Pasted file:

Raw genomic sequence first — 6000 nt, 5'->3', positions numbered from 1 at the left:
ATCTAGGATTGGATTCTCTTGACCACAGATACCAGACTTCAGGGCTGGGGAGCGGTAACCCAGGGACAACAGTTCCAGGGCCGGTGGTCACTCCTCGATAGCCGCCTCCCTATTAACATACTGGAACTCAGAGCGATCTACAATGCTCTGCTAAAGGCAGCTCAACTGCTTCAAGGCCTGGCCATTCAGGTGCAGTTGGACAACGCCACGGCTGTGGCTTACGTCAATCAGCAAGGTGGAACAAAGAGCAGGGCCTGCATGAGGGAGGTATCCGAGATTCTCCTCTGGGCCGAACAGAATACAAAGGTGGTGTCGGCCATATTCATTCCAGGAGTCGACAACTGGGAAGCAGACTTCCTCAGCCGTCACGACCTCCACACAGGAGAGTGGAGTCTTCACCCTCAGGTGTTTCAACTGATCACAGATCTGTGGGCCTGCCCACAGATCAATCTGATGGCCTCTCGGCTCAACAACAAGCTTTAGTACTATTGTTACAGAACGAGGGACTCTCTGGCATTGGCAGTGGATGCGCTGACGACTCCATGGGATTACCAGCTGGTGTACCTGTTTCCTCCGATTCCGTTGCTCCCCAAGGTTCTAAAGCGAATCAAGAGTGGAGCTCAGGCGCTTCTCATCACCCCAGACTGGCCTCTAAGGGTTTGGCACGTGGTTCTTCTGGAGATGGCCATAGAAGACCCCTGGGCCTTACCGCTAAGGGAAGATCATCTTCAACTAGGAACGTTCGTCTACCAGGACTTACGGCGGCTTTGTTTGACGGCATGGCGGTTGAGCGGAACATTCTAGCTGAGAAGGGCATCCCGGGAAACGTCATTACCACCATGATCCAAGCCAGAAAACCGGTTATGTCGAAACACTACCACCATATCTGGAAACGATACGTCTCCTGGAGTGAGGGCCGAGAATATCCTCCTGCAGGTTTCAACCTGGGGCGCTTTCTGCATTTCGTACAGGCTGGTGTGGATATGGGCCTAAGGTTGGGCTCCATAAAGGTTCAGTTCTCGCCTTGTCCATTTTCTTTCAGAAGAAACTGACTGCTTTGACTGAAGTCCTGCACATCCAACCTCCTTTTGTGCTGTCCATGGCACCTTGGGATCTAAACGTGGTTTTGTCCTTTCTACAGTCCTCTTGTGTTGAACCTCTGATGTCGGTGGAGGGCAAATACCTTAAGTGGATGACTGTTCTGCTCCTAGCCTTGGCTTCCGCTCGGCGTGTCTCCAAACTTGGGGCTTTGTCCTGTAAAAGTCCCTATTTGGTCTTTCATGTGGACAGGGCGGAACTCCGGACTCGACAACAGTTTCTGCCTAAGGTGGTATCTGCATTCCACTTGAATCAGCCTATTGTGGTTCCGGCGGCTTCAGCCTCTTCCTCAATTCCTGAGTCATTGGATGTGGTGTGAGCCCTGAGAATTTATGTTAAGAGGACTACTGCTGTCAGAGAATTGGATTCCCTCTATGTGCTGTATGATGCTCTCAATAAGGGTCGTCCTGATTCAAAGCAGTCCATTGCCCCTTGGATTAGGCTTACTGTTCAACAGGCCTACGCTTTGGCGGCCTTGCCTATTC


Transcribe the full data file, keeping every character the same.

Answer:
Raw genomic sequence first — 6000 nt, 5'->3', positions numbered from 1 at the left:
ATCTAGGATTGGATTCTCTTGACCACAGATACCAGACTTCAGGGCTGGGGAGCGGTAACCCAGGGACAACAGTTCCAGGGCCGGTGGTCACTCCTCGATAGCCGCCTCCCTATTAACATACTGGAACTCAGAGCGATCTACAATGCTCTGCTAAAGGCAGCTCAACTGCTTCAAGGCCTGGCCATTCAGGTGCAGTTGGACAACGCCACGGCTGTGGCTTACGTCAATCAGCAAGGTGGAACAAAGAGCAGGGCCTGCATGAGGGAGGTATCCGAGATTCTCCTCTGGGCCGAACAGAATACAAAGGTGGTGTCGGCCATATTCATTCCAGGAGTCGACAACTGGGAAGCAGACTTCCTCAGCCGTCACGACCTCCACACAGGAGAGTGGAGTCTTCACCCTCAGGTGTTTCAACTGATCACAGATCTGTGGGCCTGCCCACAGATCAATCTGATGGCCTCTCGGCTCAACAACAAGCTTTAGTACTATTGTTACAGAACGAGGGACTCTCTGGCATTGGCAGTGGATGCGCTGACGACTCCATGGGATTACCAGCTGGTGTACCTGTTTCCTCCGATTCCGTTGCTCCCCAAGGTTCTAAAGCGAATCAAGAGTGGAGCTCAGGCGCTTCTCATCACCCCAGACTGGCCTCTAAGGGTTTGGCACGTGGTTCTTCTGGAGATGGCCATAGAAGACCCCTGGGCCTTACCGCTAAGGGAAGATCATCTTCAACTAGGAACGTTCGTCTACCAGGACTTACGGCGGCTTTGTTTGACGGCATGGCGGTTGAGCGGAACATTCTAGCTGAGAAGGGCATCCCGGGAAACGTCATTACCACCATGATCCAAGCCAGAAAACCGGTTATGTCGAAACACTACCACCATATCTGGAAACGATACGTCTCCTGGAGTGAGGGCCGAGAATATCCTCCTGCAGGTTTCAACCTGGGGCGCTTTCTGCATTTCGTACAGGCTGGTGTGGATATGGGCCTAAGGTTGGGCTCCATAAAGGTTCAGTTCTCGCCTTGTCCATTTTCTTTCAGAAGAAACTGACTGCTTTGACTGAAGTCCTGCACATCCAACCTCCTTTTGTGCTGTCCATGGCACCTTGGGATCTAAACGTGGTTTTGTCCTTTCTACAGTCCTCTTGTGTTGAACCTCTGATGTCGGTGGAGGGCAAATACCTTAAGTGGATGACTGTTCTGCTCCTAGCCTTGGCTTCCGCTCGGCGTGTCTCCAAACTTGGGGCTTTGTCCTGTAAAAGTCCCTATTTGGTCTTTCATGTGGACAGGGCGGAACTCCGGACTCGACAACAGTTTCTGCCTAAGGTGGTATCTGCATTCCACTTGAATCAGCCTATTGTGGTTCCGGCGGCTTCAGCCTCTTCCTCAATTCCTGAGTCATTGGATGTGGTGTGAGCCCTGAGAATTTATGTTAAGAGGACTACTGCTGTCAGAGAATTGGATTCCCTCTATGTGCTGTATGATGCTCTCAATAAGGGTCGTCCTGATTCAAAGCAGTCCATTGCCCCTTGGATTAGGCTTACTGTTCAACAGGCCTACGCTTTGGCGGCCTTGCCTATTC